IONWORKS HT APPLICATION NOTE #4
By James Costantin, Ph.D., Yen-Wen Chen, Ph.D., Jinfang Liao, Ph.D.,
Jeff Quast, Andrew Wittel, Shawn Handran, Ph.D. and Naibo Yang, Ph.D.
Molecular Devices Corporation, 3280 Whipple Road, Union City, CA 94587.
Voltage-dependent ion channels represent a
largely untapped portion of the potential drug
target market.1 Until recently, voltage-dependent
ion channels have been studied during the drug
discovery process either using indirect methods
of measuring the presence or activity of ion
channels or by the gold standard patch clamp
technique. Some of the higher throughput,
lower content techniques include binding and
flux assays, and the use of fluorescent dyes.2
While these assays have proven useful, they
lack the ability to maintain a population of ion
channels in a particular conformational state due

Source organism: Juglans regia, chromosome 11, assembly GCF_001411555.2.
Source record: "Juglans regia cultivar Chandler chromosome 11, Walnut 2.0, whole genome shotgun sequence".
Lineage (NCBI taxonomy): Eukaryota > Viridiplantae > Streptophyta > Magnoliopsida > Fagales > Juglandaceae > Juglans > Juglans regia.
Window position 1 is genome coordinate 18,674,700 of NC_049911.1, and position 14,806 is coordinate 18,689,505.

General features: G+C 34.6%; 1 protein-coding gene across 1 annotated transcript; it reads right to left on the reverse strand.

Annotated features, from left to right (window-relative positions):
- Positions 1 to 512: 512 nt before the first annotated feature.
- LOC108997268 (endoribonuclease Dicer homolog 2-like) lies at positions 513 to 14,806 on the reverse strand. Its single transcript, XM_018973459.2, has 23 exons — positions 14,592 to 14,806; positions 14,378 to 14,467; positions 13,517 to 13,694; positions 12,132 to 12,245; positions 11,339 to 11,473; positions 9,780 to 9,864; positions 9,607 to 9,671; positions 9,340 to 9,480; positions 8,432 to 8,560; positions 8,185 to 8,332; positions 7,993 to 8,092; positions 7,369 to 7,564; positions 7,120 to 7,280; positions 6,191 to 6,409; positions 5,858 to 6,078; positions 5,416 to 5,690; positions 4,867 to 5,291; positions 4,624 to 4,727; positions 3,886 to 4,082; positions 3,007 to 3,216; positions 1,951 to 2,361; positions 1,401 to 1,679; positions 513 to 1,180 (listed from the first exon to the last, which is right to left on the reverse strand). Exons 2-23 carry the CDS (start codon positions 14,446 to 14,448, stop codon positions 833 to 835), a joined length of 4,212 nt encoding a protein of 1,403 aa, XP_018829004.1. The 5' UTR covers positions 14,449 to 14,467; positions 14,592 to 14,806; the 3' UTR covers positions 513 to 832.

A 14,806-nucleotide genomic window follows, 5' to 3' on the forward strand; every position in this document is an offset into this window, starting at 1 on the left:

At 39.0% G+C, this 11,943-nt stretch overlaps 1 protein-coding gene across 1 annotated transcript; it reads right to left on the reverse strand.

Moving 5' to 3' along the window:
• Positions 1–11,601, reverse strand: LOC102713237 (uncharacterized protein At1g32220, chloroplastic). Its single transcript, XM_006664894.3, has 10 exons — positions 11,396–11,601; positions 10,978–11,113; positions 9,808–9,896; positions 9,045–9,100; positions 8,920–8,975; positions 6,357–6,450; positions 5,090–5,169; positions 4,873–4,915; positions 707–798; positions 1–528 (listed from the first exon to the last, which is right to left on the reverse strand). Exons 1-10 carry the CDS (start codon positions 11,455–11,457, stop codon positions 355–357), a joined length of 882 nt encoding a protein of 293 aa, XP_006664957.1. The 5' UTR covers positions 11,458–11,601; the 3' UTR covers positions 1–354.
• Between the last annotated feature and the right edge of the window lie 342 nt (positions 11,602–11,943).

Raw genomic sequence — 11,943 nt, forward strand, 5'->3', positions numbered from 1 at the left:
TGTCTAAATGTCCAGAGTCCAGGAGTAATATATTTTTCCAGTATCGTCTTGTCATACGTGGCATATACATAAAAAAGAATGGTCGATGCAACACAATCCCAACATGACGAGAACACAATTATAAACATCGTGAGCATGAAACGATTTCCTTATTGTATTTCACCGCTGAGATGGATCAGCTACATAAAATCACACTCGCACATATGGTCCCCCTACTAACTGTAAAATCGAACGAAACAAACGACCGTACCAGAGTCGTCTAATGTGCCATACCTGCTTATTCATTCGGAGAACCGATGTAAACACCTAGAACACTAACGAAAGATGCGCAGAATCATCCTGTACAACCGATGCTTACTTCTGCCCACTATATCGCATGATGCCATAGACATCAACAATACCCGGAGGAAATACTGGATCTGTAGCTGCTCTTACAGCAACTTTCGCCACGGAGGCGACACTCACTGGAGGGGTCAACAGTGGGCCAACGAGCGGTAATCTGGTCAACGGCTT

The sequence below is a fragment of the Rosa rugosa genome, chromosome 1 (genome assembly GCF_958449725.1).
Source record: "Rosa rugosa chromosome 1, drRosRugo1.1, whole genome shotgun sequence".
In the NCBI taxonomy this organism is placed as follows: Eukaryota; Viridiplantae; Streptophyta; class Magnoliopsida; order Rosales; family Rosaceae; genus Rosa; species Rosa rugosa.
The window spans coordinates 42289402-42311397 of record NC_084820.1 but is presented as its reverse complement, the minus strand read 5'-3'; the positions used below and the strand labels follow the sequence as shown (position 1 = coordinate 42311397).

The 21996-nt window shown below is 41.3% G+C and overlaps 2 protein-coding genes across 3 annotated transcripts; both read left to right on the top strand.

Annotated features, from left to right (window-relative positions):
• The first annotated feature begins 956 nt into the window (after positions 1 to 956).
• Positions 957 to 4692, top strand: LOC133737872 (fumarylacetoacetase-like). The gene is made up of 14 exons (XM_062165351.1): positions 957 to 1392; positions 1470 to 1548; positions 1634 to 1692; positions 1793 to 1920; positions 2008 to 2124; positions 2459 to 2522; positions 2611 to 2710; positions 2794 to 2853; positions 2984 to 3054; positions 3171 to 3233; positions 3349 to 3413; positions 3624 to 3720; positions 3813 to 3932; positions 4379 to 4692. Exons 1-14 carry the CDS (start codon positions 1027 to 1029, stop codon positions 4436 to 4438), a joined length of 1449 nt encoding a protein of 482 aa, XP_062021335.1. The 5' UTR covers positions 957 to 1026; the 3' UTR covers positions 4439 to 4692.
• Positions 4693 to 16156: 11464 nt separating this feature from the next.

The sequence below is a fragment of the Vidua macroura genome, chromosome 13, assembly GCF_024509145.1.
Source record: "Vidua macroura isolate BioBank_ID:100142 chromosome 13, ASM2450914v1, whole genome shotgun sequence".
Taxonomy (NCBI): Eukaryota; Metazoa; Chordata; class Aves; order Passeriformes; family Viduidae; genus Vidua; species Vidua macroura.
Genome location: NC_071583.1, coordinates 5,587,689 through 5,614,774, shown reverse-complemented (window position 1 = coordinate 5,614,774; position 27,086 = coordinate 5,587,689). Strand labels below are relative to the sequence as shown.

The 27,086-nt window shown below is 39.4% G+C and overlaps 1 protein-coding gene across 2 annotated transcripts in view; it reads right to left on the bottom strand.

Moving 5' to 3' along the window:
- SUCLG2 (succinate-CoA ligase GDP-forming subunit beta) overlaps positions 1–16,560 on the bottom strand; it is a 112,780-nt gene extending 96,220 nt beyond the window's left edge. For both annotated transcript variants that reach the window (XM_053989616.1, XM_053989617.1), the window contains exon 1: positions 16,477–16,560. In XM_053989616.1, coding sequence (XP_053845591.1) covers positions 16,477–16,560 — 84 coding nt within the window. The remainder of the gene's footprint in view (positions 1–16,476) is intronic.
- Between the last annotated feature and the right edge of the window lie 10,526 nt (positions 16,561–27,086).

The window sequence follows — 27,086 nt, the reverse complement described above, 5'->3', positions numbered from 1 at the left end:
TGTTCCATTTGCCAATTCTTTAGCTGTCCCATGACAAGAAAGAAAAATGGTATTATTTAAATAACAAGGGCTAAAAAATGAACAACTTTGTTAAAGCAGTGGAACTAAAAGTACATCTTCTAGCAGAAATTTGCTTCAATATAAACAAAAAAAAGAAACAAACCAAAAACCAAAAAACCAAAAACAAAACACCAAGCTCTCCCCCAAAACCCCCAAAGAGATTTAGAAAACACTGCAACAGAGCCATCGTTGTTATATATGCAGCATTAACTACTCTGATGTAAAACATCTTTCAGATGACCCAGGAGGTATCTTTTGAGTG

to the lack of voltage control. The traditional
patch clamp technique is labor intensive but
offers direct control of the membrane potential
and a direct measurement of ionic current.
Thus, a population of channels can be driven
to a particular conformational state, which
may affect drug binding. The low throughput
conventional patch clamp technique creates a
severe bottleneck in following up on the hits
from upstream indirect ion channel assays.3
This application note illustrates how the IonWorks
HT system can be used to rapidly confirm hits
from higher-throughput assays as well as perform
y human ether-a-go-go-related gene (hERG)
liability testing for ion channel targets. Twentytwo
compounds from LOPAC640
of Pharmacologically Active Compounds) were
identified with apparent inhibitory activity on